Pentateuch, Ezra, Hebrew Bible, scripturalization, canonization, iconic books, rhetoric
History of Religion | Religion | Rhetoric
The Persian period saw the transformation of pentateuchal materials into a scripture, the Torah. The story of Ezra exemplifies that transformation by its description of his manipulation of the physical scroll, his oral reading of it before the people of Jerusalem, and his arrangement for its professional translation/interpretation by Levites. These rituals have characterized the function of the Torah (and other scriptures) from that time forward. The Persian period, however, also marks a major change in the nature of our evidence for the form, contents and meaning of pentateuchal materials. The only historical evidence from before the time of Ezra for the Pentateuch’s composition, meaning and use must be derived inductively from literary analyses of biblical texts. From the time of the Ezra story on, our data comes increasingly from explicit references to Torah scrolls in other literature (including the books of Ezra and Nehemiah), translations of the Pentateuch’s text (e.g. the Septuagint) and material evidence such as manuscripts (e.g. Qumran) and ancient synagogue architecture. The transformation of the Pentateuch into scripture around the time of Ezra thus marks a watershed not only in Jewish religious history but also in the methods and data available to modern historians. Pentateuchal studies should develop the capacity to correlate the divergent methods used to study the Pentateuch on both sides of this scriptural divide in order to give a comprehensive account of the Torah’s history and significance. I suggest that rhetorical analysis can provide an overarching methodological umbrella under which to arrange the results of other methods of interpretation coherently.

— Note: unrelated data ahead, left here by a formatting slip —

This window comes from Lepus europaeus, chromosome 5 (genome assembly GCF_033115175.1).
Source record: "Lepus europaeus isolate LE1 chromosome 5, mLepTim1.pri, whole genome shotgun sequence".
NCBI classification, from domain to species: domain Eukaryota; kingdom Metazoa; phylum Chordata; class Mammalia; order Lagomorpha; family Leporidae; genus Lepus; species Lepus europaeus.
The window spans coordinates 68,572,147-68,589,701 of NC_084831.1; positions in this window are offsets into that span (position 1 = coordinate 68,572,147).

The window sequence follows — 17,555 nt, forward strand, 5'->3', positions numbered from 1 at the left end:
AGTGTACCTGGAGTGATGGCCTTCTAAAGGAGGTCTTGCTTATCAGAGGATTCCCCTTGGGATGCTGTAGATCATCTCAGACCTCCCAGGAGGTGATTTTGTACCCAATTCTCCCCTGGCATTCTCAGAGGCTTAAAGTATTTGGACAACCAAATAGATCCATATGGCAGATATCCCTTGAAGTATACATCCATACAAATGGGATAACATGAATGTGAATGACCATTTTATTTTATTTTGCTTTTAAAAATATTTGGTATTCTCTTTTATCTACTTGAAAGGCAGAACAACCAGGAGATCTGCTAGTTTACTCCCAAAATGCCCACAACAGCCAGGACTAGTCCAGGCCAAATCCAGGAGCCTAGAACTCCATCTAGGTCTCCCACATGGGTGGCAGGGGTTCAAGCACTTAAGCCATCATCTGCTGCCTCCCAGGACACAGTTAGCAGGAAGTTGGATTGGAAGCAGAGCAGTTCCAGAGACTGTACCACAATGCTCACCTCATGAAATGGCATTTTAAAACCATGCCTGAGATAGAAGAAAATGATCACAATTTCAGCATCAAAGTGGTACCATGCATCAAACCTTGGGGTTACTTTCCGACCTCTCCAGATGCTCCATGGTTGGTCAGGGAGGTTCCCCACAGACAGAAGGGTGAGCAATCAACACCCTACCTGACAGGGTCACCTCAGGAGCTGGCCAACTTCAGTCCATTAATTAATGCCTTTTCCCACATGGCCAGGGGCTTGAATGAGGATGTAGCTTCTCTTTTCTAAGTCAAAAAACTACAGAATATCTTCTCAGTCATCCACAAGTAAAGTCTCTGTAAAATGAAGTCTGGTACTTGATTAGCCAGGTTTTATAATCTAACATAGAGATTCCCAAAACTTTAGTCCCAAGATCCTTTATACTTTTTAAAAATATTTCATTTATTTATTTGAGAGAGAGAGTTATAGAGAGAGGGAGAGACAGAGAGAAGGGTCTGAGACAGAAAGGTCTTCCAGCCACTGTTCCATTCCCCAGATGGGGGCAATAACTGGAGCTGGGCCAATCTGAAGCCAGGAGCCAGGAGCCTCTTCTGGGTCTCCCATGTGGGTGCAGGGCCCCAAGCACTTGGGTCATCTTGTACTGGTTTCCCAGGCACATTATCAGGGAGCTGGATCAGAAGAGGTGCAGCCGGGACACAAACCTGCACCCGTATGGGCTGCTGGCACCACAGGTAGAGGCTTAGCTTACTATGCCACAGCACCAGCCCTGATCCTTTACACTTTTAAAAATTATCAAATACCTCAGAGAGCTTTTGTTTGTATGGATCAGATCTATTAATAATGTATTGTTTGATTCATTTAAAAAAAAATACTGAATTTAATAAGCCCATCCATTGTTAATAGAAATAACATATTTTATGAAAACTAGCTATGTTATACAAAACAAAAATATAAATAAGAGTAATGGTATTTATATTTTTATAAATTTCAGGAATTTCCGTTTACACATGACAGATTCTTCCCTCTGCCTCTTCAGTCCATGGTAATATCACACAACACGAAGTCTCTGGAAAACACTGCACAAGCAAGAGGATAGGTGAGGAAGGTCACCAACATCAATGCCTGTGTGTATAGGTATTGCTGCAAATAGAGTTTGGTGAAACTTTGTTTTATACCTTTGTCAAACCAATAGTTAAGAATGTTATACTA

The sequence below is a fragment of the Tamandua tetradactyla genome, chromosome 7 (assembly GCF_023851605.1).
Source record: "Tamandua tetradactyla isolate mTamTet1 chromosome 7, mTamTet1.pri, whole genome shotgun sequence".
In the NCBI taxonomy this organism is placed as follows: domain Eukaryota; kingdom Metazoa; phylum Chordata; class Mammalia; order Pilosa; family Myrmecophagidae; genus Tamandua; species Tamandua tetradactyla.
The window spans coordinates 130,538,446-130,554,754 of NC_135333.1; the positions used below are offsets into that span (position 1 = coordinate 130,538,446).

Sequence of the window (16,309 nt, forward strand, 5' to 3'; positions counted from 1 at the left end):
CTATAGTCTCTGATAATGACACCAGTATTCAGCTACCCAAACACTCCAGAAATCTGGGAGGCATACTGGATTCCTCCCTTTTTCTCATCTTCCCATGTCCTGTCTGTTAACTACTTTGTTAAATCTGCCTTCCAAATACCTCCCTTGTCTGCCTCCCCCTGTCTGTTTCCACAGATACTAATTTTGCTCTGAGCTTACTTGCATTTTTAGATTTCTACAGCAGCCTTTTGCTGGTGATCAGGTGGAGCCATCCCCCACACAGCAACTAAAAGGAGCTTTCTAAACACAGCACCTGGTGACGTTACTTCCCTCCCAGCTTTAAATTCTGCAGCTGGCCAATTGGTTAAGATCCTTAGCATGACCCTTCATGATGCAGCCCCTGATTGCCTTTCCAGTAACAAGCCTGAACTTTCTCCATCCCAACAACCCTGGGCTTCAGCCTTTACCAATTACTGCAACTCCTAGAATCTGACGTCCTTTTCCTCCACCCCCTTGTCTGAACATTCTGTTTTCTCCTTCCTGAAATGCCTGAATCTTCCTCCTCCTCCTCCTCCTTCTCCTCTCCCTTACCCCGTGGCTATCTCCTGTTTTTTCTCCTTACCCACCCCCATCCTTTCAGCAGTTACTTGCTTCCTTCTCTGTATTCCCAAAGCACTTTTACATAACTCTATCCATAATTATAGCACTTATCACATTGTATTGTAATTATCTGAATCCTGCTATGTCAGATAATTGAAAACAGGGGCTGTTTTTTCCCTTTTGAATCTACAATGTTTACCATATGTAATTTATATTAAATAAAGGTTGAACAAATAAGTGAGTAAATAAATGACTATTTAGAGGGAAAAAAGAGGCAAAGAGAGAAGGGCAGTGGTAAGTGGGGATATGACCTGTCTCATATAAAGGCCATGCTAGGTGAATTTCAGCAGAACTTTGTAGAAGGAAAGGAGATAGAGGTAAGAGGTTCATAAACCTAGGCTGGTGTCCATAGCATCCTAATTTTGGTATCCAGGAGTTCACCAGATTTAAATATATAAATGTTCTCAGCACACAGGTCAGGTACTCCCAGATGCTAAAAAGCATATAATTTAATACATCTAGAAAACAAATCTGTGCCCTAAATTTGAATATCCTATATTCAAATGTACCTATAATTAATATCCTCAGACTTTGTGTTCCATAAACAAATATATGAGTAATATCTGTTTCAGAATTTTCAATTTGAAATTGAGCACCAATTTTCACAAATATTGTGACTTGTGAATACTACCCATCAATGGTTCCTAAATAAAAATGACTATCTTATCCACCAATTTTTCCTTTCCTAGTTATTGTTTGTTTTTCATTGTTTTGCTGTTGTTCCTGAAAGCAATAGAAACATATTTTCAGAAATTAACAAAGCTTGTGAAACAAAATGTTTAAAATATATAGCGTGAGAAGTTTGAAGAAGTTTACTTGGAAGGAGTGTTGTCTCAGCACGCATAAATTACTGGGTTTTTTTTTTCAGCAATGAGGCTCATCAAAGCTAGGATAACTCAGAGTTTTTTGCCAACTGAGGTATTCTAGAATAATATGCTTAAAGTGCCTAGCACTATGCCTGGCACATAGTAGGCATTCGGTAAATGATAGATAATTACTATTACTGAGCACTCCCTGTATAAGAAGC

James W. Watts, “Using Ezra’s Time as a Methodological Pivot for Understanding the Rhetoric and Functions of the Pentateuch,” in The Pentateuch: International Perspectives on Current Research (ed. T. B. Dozeman, K. Schmid and B. J. Schwarz; Tübingen: Mohr Siebeck, 2011), 489-506.